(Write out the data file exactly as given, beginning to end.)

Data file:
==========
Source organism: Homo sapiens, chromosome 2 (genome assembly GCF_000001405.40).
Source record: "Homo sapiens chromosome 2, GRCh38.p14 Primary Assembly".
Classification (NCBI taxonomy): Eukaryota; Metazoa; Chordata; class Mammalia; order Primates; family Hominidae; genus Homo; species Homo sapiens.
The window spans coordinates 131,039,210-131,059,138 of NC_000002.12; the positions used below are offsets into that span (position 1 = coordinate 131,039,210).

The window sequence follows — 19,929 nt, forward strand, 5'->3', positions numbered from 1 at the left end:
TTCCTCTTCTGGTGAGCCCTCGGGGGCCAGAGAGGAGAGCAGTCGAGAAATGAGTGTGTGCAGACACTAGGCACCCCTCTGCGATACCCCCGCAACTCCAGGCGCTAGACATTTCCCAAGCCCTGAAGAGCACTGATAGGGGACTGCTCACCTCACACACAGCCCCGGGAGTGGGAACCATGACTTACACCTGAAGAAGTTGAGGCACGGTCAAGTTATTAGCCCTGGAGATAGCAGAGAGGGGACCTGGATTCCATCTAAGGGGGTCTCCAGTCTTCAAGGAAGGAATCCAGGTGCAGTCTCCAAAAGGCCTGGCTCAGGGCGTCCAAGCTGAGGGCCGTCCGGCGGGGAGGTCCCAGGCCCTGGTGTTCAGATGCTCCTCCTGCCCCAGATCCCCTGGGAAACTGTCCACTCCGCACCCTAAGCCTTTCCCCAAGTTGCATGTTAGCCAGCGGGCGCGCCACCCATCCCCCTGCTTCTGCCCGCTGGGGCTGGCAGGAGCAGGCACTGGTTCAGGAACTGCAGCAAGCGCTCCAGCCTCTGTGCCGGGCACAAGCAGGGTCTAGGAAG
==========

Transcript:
Source organism: Homo sapiens, chromosome 2 (genome assembly GCF_000001405.40).
Source record: "Homo sapiens chromosome 2, GRCh38.p14 Primary Assembly".
Classification (NCBI taxonomy): Eukaryota; Metazoa; Chordata; class Mammalia; order Primates; family Hominidae; genus Homo; species Homo sapiens.
The window spans coordinates 131,039,210-131,059,138 of NC_000002.12; the positions used below are offsets into that span (position 1 = coordinate 131,039,210).

The window sequence follows — 19,929 nt, forward strand, 5'->3', positions numbered from 1 at the left end:
TTCCTCTTCTGGTGAGCCCTCGGGGGCCAGAGAGGAGAGCAGTCGAGAAATGAGTGTGTGCAGACACTAGGCACCCCTCTGCGATACCCCCGCAACTCCAGGCGCTAGACATTTCCCAAGCCCTGAAGAGCACTGATAGGGGACTGCTCACCTCACACACAGCCCCGGGAGTGGGAACCATGACTTACACCTGAAGAAGTTGAGGCACGGTCAAGTTATTAGCCCTGGAGATAGCAGAGAGGGGACCTGGATTCCATCTAAGGGGGTCTCCAGTCTTCAAGGAAGGAATCCAGGTGCAGTCTCCAAAAGGCCTGGCTCAGGGCGTCCAAGCTGAGGGCCGTCCGGCGGGGAGGTCCCAGGCCCTGGTGTTCAGATGCTCCTCCTGCCCCAGATCCCCTGGGAAACTGTCCACTCCGCACCCTAAGCCTTTCCCCAAGTTGCATGTTAGCCAGCGGGCGCGCCACCCATCCCCCTGCTTCTGCCCGCTGGGGCTGGCAGGAGCAGGCACTGGTTCAGGAACTGCAGCAAGCGCTCCAGCCTCTGTGCCGGGCACAAGCAGGGTCTAGGAAG